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A Dual Inheritance

Cover of A Dual Inheritance

A Dual Inheritance

A Novel
Borrow Borrow
For readers of Rules of Civility and The Marriage Plot, Joanna Hershon’s A Dual Inheritance is an engrossing novel of passion, friendship, betrayal, and class—and their reverberations across generations.
 
Autumn 1962: Ed Cantowitz and Hugh Shipley meet in their final year at Harvard. Ed is far removed from Hugh’s privileged upbringing as a Boston Brahmin, yet his drive and ambition outpace Hugh’s ambivalence about his own life. These two young men form an unlikely friendship, bolstered by a fierce shared desire to transcend their circumstances. But in just a few short years, not only do their paths diverge—one rising on Wall Street, the other becoming a kind of global humanitarian—but their friendship ends abruptly, with only one of them understanding why.
 
Can a friendship define your view of the world? Spanning from the Cuban Missile Crisis to the present-day stock market collapse, with locations as diverse as Dar es Salaam, Boston, Shenzhen, and Fishers Island, A Dual Inheritance asks this question, as it follows not only these two men, but the complicated women in their vastly different lives. And as Ed and Hugh grow farther and farther apart, they remain uniquely—even surprisingly—connected.
 
Praise for A Dual Inheritance
 
“A big, captivating sweep of a romance . . . a searching exploration of class and destiny in late-twentieth-century America.”—Jennifer Egan
“The best book about male friendship written this young century.”Details
 
“[A] warm, smart, enjoyably complex novel . . . Both Hugh and Ed are lonely searchers . . . and [Hershon’s] skill in rendering each of them as flawed individuals is what makes the novel so readable and so rich. . . . A Dual Inheritance is an old-fashioned social novel that feels fresh because of its deft, clear-eyed approach to still-unspoken rules about ethnicity, money and identity.”San Francisco Chronicle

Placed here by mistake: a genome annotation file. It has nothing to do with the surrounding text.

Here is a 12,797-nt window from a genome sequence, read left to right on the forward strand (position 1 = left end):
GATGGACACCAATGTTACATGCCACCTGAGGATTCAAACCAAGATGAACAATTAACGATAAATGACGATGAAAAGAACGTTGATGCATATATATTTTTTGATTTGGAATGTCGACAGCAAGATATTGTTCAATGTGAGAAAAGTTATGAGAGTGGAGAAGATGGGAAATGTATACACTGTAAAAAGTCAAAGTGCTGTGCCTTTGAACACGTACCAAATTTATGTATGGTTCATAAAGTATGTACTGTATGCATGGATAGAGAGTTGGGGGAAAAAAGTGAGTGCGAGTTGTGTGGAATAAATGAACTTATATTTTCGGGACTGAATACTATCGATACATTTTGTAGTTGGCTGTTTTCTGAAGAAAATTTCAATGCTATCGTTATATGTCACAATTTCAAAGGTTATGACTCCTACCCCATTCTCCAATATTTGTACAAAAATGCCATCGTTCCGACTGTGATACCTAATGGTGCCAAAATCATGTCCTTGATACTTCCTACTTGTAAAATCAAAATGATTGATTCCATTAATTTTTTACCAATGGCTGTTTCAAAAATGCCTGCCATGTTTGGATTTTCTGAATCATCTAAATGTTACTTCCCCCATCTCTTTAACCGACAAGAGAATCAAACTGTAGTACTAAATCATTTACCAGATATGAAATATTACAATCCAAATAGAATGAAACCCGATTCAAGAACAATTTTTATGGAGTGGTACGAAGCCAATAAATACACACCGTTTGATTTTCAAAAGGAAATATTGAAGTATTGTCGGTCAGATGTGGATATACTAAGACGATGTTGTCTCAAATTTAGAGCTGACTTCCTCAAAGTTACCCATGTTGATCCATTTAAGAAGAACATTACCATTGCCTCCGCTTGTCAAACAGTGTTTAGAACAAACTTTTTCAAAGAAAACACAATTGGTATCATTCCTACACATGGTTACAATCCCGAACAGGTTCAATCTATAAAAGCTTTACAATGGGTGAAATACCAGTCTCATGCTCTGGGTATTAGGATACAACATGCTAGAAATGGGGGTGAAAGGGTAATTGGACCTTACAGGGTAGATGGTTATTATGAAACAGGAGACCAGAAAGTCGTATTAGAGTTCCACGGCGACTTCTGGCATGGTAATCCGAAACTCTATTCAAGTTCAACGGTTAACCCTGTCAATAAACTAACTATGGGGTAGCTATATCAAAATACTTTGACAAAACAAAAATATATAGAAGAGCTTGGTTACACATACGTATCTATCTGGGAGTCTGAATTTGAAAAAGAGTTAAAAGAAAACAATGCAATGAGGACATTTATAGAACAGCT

“An absorbing, fully-realized novel . . . [Hershon] renders the book’s many locales with a nuanced appreciation for the way environment emerges out of the confluence of physical detail and social experience. . . . A Dual Inheritance never lets its readers forget they are reading a well-crafted novel, and as a well-crafted novel, it fully satisfies.”The Boston Globe
“This marvelous novel is a mix of heartache and history. . . . Think of Anne Tyler and Tom Wolfe, both.”—Victor LaValle, author of The Devil in Silver
“[An] engrossing saga.”Vogue
 
“Hershon artfully guides us through the lives of Ed and Hugh, college buddies who meet at Harvard in the ’60s, shifting between their perspectives through adulthood to detail their lingering impact on one another’s lives in such a way that it’ll make you take a second look at all of your relationships.”GQ
 
“Let this story of two Harvard men’s unexpected friendship and its sudden end transport you through time (beginning on Harvard’s campus in 1962) and place.”The Huffington Post
 
“A richly composed . . . portrait of familial gravity and the wobbly orbits that bring us together again and again.”Kirkus Reviews
 
“This thought-provoking...
For readers of Rules of Civility and The Marriage Plot, Joanna Hershon’s A Dual Inheritance is an engrossing novel of passion, friendship, betrayal, and class—and their reverberations across generations.
 
Autumn 1962: Ed Cantowitz and Hugh Shipley meet in their final year at Harvard. Ed is far removed from Hugh’s privileged upbringing as a Boston Brahmin, yet his drive and ambition outpace Hugh’s ambivalence about his own life. These two young men form an unlikely friendship, bolstered by a fierce shared desire to transcend their circumstances. But in just a few short years, not only do their paths diverge—one rising on Wall Street, the other becoming a kind of global humanitarian—but their friendship ends abruptly, with only one of them understanding why.
 
Can a friendship define your view of the world? Spanning from the Cuban Missile Crisis to the present-day stock market collapse, with locations as diverse as Dar es Salaam, Boston, Shenzhen, and Fishers Island, A Dual Inheritance asks this question, as it follows not only these two men, but the complicated women in their vastly different lives. And as Ed and Hugh grow farther and farther apart, they remain uniquely—even surprisingly—connected.
 
Praise for A Dual Inheritance
 
“A big, captivating sweep of a romance . . . a searching exploration of class and destiny in late-twentieth-century America.”—Jennifer Egan
“The best book about male friendship written this young century.”Details
 
“[A] warm, smart, enjoyably complex novel . . . Both Hugh and Ed are lonely searchers . . . and [Hershon’s] skill in rendering each of them as flawed individuals is what makes the novel so readable and so rich. . . . A Dual Inheritance is an old-fashioned social novel that feels fresh because of its deft, clear-eyed approach to still-unspoken rules about ethnicity, money and identity.”San Francisco Chronicle